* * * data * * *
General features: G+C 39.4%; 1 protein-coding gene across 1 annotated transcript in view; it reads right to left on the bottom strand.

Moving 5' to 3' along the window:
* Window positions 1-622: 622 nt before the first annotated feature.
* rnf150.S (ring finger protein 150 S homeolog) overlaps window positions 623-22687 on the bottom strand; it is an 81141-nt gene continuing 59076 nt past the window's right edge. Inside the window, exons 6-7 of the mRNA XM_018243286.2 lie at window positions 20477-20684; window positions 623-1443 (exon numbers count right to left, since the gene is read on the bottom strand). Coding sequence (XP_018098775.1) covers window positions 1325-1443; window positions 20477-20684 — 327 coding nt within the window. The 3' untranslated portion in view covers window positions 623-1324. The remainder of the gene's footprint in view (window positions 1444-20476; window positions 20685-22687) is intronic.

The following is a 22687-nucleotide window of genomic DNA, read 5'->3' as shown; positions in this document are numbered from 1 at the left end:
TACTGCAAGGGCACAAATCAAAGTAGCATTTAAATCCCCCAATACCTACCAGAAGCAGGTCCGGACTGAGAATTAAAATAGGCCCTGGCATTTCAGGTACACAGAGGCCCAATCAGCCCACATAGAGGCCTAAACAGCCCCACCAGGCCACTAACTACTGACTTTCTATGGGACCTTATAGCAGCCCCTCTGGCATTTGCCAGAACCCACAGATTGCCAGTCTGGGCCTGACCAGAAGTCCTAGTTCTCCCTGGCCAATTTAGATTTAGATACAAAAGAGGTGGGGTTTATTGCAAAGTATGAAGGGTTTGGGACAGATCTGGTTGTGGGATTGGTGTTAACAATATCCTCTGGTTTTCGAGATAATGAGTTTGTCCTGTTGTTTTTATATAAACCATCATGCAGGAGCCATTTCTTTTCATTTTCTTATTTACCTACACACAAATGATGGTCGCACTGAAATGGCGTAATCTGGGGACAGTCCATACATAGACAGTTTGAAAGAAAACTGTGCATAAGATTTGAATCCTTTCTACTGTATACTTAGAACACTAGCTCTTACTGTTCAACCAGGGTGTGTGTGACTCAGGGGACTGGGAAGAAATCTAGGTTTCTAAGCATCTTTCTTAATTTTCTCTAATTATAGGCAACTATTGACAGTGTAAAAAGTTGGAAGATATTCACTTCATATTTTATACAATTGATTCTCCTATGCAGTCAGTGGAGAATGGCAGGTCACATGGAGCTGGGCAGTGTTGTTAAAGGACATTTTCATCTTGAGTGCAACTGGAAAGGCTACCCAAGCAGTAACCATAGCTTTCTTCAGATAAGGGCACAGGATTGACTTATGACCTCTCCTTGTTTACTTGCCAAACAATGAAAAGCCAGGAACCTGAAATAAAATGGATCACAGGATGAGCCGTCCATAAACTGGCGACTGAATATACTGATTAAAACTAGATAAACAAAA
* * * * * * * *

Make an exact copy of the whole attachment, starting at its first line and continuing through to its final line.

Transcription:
General features: G+C 39.4%; 1 protein-coding gene across 1 annotated transcript in view; it reads right to left on the bottom strand.

Moving 5' to 3' along the window:
* Window positions 1-622: 622 nt before the first annotated feature.
* rnf150.S (ring finger protein 150 S homeolog) overlaps window positions 623-22687 on the bottom strand; it is an 81141-nt gene continuing 59076 nt past the window's right edge. Inside the window, exons 6-7 of the mRNA XM_018243286.2 lie at window positions 20477-20684; window positions 623-1443 (exon numbers count right to left, since the gene is read on the bottom strand). Coding sequence (XP_018098775.1) covers window positions 1325-1443; window positions 20477-20684 — 327 coding nt within the window. The 3' untranslated portion in view covers window positions 623-1324. The remainder of the gene's footprint in view (window positions 1444-20476; window positions 20685-22687) is intronic.

The following is a 22687-nucleotide window of genomic DNA, read 5'->3' as shown; positions in this document are numbered from 1 at the left end:
TACTGCAAGGGCACAAATCAAAGTAGCATTTAAATCCCCCAATACCTACCAGAAGCAGGTCCGGACTGAGAATTAAAATAGGCCCTGGCATTTCAGGTACACAGAGGCCCAATCAGCCCACATAGAGGCCTAAACAGCCCCACCAGGCCACTAACTACTGACTTTCTATGGGACCTTATAGCAGCCCCTCTGGCATTTGCCAGAACCCACAGATTGCCAGTCTGGGCCTGACCAGAAGTCCTAGTTCTCCCTGGCCAATTTAGATTTAGATACAAAAGAGGTGGGGTTTATTGCAAAGTATGAAGGGTTTGGGACAGATCTGGTTGTGGGATTGGTGTTAACAATATCCTCTGGTTTTCGAGATAATGAGTTTGTCCTGTTGTTTTTATATAAACCATCATGCAGGAGCCATTTCTTTTCATTTTCTTATTTACCTACACACAAATGATGGTCGCACTGAAATGGCGTAATCTGGGGACAGTCCATACATAGACAGTTTGAAAGAAAACTGTGCATAAGATTTGAATCCTTTCTACTGTATACTTAGAACACTAGCTCTTACTGTTCAACCAGGGTGTGTGTGACTCAGGGGACTGGGAAGAAATCTAGGTTTCTAAGCATCTTTCTTAATTTTCTCTAATTATAGGCAACTATTGACAGTGTAAAAAGTTGGAAGATATTCACTTCATATTTTATACAATTGATTCTCCTATGCAGTCAGTGGAGAATGGCAGGTCACATGGAGCTGGGCAGTGTTGTTAAAGGACATTTTCATCTTGAGTGCAACTGGAAAGGCTACCCAAGCAGTAACCATAGCTTTCTTCAGATAAGGGCACAGGATTGACTTATGACCTCTCCTTGTTTACTTGCCAAACAATGAAAAGCCAGGAACCTGAAATAAAATGGATCACAGGATGAGCCGTCCATAAACTGGCGACTGAATATACTGATTAAAACTAGATAAACAAAA